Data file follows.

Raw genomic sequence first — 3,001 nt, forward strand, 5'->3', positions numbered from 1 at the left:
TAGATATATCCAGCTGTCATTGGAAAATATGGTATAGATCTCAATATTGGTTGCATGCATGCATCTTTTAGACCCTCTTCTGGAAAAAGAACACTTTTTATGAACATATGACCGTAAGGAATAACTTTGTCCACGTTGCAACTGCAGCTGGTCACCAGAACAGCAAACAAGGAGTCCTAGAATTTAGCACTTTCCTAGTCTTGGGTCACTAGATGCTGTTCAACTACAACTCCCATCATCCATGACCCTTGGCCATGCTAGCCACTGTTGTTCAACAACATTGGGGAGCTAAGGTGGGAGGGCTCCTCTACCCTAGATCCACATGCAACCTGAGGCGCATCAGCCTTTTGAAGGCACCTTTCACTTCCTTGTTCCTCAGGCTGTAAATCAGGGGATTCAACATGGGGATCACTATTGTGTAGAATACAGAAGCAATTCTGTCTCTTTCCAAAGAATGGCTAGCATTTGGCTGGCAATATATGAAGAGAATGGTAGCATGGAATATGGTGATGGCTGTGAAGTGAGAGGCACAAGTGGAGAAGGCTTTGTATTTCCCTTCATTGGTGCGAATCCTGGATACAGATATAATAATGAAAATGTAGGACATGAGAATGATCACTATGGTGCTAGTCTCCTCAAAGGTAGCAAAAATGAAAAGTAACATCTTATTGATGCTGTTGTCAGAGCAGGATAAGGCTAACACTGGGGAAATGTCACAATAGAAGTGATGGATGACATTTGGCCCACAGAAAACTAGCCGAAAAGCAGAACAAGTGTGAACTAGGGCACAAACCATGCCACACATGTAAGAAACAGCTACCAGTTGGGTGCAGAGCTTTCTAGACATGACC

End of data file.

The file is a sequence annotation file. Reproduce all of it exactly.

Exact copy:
Raw genomic sequence first — 3,001 nt, forward strand, 5'->3', positions numbered from 1 at the left:
TAGATATATCCAGCTGTCATTGGAAAATATGGTATAGATCTCAATATTGGTTGCATGCATGCATCTTTTAGACCCTCTTCTGGAAAAAGAACACTTTTTATGAACATATGACCGTAAGGAATAACTTTGTCCACGTTGCAACTGCAGCTGGTCACCAGAACAGCAAACAAGGAGTCCTAGAATTTAGCACTTTCCTAGTCTTGGGTCACTAGATGCTGTTCAACTACAACTCCCATCATCCATGACCCTTGGCCATGCTAGCCACTGTTGTTCAACAACATTGGGGAGCTAAGGTGGGAGGGCTCCTCTACCCTAGATCCACATGCAACCTGAGGCGCATCAGCCTTTTGAAGGCACCTTTCACTTCCTTGTTCCTCAGGCTGTAAATCAGGGGATTCAACATGGGGATCACTATTGTGTAGAATACAGAAGCAATTCTGTCTCTTTCCAAAGAATGGCTAGCATTTGGCTGGCAATATATGAAGAGAATGGTAGCATGGAATATGGTGATGGCTGTGAAGTGAGAGGCACAAGTGGAGAAGGCTTTGTATTTCCCTTCATTGGTGCGAATCCTGGATACAGATATAATAATGAAAATGTAGGACATGAGAATGATCACTATGGTGCTAGTCTCCTCAAAGGTAGCAAAAATGAAAAGTAACATCTTATTGATGCTGTTGTCAGAGCAGGATAAGGCTAACACTGGGGAAATGTCACAATAGAAGTGATGGATGACATTTGGCCCACAGAAAACTAGCCGAAAAGCAGAACAAGTGTGAACTAGGGCACAAACCATGCCACACATGTAAGAAACAGCTACCAGTTGGGTGCAGAGCTTTCTAGACATGACC